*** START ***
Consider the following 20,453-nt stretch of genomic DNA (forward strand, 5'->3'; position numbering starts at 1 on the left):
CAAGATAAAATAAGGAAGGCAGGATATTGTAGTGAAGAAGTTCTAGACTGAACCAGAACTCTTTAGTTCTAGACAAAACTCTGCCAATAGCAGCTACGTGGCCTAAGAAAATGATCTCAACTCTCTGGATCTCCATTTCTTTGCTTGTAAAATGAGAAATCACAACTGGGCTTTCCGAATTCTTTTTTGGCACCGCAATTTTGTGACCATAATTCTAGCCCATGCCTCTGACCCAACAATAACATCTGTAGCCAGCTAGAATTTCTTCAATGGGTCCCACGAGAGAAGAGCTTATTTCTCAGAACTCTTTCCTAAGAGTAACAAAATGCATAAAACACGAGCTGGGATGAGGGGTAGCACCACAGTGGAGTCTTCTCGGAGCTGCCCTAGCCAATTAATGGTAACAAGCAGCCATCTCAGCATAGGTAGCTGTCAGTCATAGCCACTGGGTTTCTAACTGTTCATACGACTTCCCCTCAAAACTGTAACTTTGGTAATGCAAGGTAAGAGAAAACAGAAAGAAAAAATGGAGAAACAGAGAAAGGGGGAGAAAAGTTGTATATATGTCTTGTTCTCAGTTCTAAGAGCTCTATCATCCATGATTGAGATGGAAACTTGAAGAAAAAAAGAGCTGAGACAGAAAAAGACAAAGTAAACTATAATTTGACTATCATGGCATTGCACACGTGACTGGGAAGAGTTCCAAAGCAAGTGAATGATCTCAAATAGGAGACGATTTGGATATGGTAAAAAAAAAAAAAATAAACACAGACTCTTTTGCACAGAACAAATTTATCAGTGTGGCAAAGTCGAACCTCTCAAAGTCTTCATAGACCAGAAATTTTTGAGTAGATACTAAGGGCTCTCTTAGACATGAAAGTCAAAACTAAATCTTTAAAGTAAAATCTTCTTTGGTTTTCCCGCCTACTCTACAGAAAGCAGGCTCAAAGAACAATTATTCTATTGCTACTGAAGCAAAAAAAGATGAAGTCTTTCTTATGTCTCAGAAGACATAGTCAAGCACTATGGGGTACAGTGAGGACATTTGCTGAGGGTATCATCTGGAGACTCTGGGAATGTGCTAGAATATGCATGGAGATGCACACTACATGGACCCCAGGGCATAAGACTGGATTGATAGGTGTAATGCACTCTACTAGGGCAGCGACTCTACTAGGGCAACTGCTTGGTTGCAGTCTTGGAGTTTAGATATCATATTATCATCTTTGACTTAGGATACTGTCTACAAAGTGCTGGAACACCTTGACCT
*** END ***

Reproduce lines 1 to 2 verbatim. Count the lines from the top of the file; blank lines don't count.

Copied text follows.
Consider the following 20,453-nt stretch of genomic DNA (forward strand, 5'->3'; position numbering starts at 1 on the left):
CAAGATAAAATAAGGAAGGCAGGATATTGTAGTGAAGAAGTTCTAGACTGAACCAGAACTCTTTAGTTCTAGACAAAACTCTGCCAATAGCAGCTACGTGGCCTAAGAAAATGATCTCAACTCTCTGGATCTCCATTTCTTTGCTTGTAAAATGAGAAATCACAACTGGGCTTTCCGAATTCTTTTTTGGCACCGCAATTTTGTGACCATAATTCTAGCCCATGCCTCTGACCCAACAATAACATCTGTAGCCAGCTAGAATTTCTTCAATGGGTCCCACGAGAGAAGAGCTTATTTCTCAGAACTCTTTCCTAAGAGTAACAAAATGCATAAAACACGAGCTGGGATGAGGGGTAGCACCACAGTGGAGTCTTCTCGGAGCTGCCCTAGCCAATTAATGGTAACAAGCAGCCATCTCAGCATAGGTAGCTGTCAGTCATAGCCACTGGGTTTCTAACTGTTCATACGACTTCCCCTCAAAACTGTAACTTTGGTAATGCAAGGTAAGAGAAAACAGAAAGAAAAAATGGAGAAACAGAGAAAGGGGGAGAAAAGTTGTATATATGTCTTGTTCTCAGTTCTAAGAGCTCTATCATCCATGATTGAGATGGAAACTTGAAGAAAAAAAGAGCTGAGACAGAAAAAGACAAAGTAAACTATAATTTGACTATCATGGCATTGCACACGTGACTGGGAAGAGTTCCAAAGCAAGTGAATGATCTCAAATAGGAGACGATTTGGATATGGTAAAAAAAAAAAAAATAAACACAGACTCTTTTGCACAGAACAAATTTATCAGTGTGGCAAAGTCGAACCTCTCAAAGTCTTCATAGACCAGAAATTTTTGAGTAGATACTAAGGGCTCTCTTAGACATGAAAGTCAAAACTAAATCTTTAAAGTAAAATCTTCTTTGGTTTTCCCGCCTACTCTACAGAAAGCAGGCTCAAAGAACAATTATTCTATTGCTACTGAAGCAAAAAAAGATGAAGTCTTTCTTATGTCTCAGAAGACATAGTCAAGCACTATGGGGTACAGTGAGGACATTTGCTGAGGGTATCATCTGGAGACTCTGGGAATGTGCTAGAATATGCATGGAGATGCACACTACATGGACCCCAGGGCATAAGACTGGATTGATAGGTGTAATGCACTCTACTAGGGCAGCGACTCTACTAGGGCAACTGCTTGGTTGCAGTCTTGGAGTTTAGATATCATATTATCATCTTTGACTTAGGATACTGTCTACAAAGTGCTGGAACACCTTGACCT